Sizing up the media scrum that had gathered at the Australian embassy in Seoul, Australia's ambassador to South Korea, Sam Gerovich, mused: ''We didn't get this many for Ian Thorpe.''
This is the sort of welcome usually reserved for rock stars or visiting dignitaries. Or Ian Thorpe. Not for a contingent of sportspeople barely recognisable in their own country let alone a foreign one. But these are baseballers in a land where the game is the national sport. Even the Korean women's baseball competition is televised.
And part of the Perth Heat line-up, which travelled to contest the 2012 Asia Series against the best teams from Japan, South Korea and Taiwan, was the legendary Dae-Sung Koo. A few short months ago Koo was just another 43-year-old playing in relative anonymity for Marrickville in Sydney's winter baseball competition. But in South Korea there was no mistaking the man with the 150km/h fastball who made an estimated $40 million in a career that included a starring stint at the New York Mets. ''At 43 it's a bit like Warnie coming back to the Big Bash League,'' said ABL general manager Ben Foster. ''A bit of a testimonial.''
Koo was part of the South Korean contingent who came to Sydney for the 2000 Olympics. He fell in love with the city and when the opportunity came to join the Sydney Blue Sox, he grabbed it. Now he gets mobbed on return to his former home, as an Australian citizen, while on loan to the reigning national champions.
There was no sign of Koo in the Heat's first game, against the Lotte Giants, in the host city of Busan. The starting time of 6pm, an hour before most Koreans knock off, ensured there was a small crowd. It's not just in Australia that broadcasters run sporting schedules. While tens of millions watched the game throughout Asia, only a few turned up at Sajik Stadium. Those who did were vocal, chanting a series of pop songs doctored to incorporate ''Lotte'', the name of the multinational conglomerate bankrolling the team. It's hard to imagine Australian punters cheering so enthusiastically for a sponsor. Strange also was the sight of supporters tying inflated plastic bags on their heads and cheerleaders at the baseball, but it all added to the atmosphere. The Heat, still jet-lagged from their long flight, made a series of uncharacteristic errors and were punished for each one.
The result, a 6-1 defeat, prompted many questions from a big media contingent.
Why didn't any of their top-four hitters get on base? How will they bounce back in tomorrow's fixture against raging favourites Yomiuri Giants? Where the hell was Koo?
The Yomiuri Giants roster is estimated to be worth $45 million. Their cheapest player earns more than the entire Perth squad. ''They are the New York Yankees of Asia,'' Foster said.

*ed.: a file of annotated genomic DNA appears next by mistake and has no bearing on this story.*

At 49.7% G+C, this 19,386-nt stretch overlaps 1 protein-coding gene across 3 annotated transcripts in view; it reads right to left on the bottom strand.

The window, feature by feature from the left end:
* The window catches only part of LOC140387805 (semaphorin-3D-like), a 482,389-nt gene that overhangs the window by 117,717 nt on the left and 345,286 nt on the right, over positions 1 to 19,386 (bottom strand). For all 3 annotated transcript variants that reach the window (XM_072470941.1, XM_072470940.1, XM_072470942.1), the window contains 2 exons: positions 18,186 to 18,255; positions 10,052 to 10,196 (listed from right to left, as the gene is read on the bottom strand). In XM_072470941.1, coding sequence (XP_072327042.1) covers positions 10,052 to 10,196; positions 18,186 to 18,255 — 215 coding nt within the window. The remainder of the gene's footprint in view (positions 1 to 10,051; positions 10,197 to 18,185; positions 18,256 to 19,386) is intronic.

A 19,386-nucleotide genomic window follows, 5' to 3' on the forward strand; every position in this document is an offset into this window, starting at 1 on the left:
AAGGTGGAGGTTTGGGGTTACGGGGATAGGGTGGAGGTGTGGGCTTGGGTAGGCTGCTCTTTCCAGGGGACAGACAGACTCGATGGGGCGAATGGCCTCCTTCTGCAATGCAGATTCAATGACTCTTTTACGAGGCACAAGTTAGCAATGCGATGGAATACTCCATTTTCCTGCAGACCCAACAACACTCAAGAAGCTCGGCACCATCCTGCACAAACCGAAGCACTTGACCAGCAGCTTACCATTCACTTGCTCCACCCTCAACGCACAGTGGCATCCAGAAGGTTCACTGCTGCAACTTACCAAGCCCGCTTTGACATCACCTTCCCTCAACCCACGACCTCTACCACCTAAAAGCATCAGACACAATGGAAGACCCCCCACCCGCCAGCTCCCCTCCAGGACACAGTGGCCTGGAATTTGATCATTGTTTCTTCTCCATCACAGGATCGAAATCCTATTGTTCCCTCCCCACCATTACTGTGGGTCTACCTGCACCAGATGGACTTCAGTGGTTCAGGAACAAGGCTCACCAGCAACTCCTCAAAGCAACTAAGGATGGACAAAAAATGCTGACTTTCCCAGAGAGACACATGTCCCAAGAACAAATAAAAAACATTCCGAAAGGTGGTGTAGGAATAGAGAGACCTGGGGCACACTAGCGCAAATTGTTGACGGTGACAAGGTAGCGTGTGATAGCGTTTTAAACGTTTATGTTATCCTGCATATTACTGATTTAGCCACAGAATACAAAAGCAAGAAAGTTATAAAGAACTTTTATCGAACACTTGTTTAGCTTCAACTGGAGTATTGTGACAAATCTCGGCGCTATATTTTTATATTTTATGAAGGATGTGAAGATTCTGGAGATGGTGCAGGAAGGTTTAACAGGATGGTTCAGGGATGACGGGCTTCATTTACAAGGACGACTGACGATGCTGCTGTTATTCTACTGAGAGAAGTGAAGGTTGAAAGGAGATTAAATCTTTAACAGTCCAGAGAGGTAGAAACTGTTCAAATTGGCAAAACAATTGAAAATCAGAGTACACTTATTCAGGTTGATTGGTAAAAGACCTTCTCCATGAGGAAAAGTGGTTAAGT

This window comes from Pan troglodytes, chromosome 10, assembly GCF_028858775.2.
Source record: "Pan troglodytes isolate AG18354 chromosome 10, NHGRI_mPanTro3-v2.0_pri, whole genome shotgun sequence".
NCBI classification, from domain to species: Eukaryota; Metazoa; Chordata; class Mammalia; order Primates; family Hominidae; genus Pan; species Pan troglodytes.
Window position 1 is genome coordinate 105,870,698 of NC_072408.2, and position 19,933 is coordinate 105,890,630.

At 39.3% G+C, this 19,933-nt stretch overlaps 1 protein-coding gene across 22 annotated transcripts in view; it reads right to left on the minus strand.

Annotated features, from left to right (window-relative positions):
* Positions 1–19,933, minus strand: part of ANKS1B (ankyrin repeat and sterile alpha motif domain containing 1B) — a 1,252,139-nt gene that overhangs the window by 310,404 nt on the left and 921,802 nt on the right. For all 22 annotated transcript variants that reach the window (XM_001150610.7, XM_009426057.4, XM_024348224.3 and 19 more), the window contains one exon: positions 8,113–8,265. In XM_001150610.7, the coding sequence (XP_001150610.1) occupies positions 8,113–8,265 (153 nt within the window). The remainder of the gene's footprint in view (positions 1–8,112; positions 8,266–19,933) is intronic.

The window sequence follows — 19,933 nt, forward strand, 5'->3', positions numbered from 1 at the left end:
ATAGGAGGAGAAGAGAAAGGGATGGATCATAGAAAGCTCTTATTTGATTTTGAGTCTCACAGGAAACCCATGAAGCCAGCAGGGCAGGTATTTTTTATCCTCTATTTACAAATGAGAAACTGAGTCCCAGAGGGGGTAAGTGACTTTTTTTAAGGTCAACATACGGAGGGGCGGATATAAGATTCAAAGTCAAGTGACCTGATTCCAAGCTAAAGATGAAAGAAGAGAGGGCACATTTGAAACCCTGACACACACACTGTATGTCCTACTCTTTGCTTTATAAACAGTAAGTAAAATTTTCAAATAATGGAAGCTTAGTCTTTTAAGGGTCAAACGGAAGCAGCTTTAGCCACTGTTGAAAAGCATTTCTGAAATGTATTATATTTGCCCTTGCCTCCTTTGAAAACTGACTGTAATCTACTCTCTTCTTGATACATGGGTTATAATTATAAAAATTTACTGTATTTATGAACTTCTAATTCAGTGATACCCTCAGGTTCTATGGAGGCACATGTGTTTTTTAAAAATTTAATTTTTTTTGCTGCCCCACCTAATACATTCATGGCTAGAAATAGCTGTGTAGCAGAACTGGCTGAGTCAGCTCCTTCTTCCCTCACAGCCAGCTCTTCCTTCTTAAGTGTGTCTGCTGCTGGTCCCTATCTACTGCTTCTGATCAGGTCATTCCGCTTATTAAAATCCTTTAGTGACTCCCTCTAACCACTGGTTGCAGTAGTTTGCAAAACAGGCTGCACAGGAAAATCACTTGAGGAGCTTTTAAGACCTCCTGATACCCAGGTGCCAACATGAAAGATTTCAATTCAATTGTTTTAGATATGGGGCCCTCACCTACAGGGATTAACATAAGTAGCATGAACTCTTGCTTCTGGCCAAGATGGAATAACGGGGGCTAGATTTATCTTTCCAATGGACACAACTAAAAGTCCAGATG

This was a classic mismatch. And yet, as the game unfolded, the Australians held their own. The halfway mark came and went and the combatants were scoreless. And then, at the top of the sixth, the unthinkable. Tim Kennelly drove a single centre at the top of the sixth inning to get Corey Adamson home. The Heat hit the lead. The crowd, just like it did in Rocky IV, stopped baying for the blood of the underdog and switched allegiances, when Ivan Drago caught one on the chin. A chant, in a thick Korean accent, started up: ''Let's go Heat!'' For a brief moment, it appeared Australian baseball would achieve its most significant result since its silver medal at the Athens Olympics. But this is not Hollywood. Drago responded with a blow of his own in the sixth round.
And then three more scoring punches shortly afterwards. Koo came out of the bullpen but, still suffering the effects of a groin injury, could not get his team off the ropes. A late flurry meant that, when the bell sounded after the ninth and final round, the score had blown out to 7-1. I had to look away. The card did not reflect the fight put up by the vanquished.
''If a couple of things go our way when we're 1-0, we sneak a win in there,'' Foster said. ''Everyone knows we came to play. The fact we got Lotte's best pitcher on the first night - they weren't saving him to pitch against the Japanese - we had the respect to warrant that. That's encouraging. The more we keep coming, the more people see us play.''
The matches gave the Australians a chance to show their skills to a new market. There is plenty of money to be made in Asia. There is more on offer in Japan than in South Korea, while South Korea offers more than Taiwan. None of it is to be sneezed at. The minimum wage in Major League Baseball is $US480,000 ($463,000) but proven players in Asia earn much more.
Foster believes Heat infielder Luke Hughes, who has played for the Minnesota Twins, is the ideal candidate to play in the region. ''He could make more money in Japan than at Major League level,'' Foster said.
The ABL also benefited from the visit. Officials closed several deals, including a six-figure licensing deal and a broadcast arrangement that will give the ABL more TV exposure in Asia than in Australia. Having participated in the past two Asia Series tournaments, there are talks about bringing the series here. It's a realistic goal if the league receives corporate and government support.
''The pressure for us in the next few years will be to improve to a point where we can take a couple of games here and then look to host the tournament,'' Foster said. It would give Australia the sort of Asian exposure that even Ian Thorpe can't.
Adrian Proszenko travelled to South Korea as a guest of the Australian Baseball League.
The story Australians give Asia's best a run for their money first appeared on WA Today.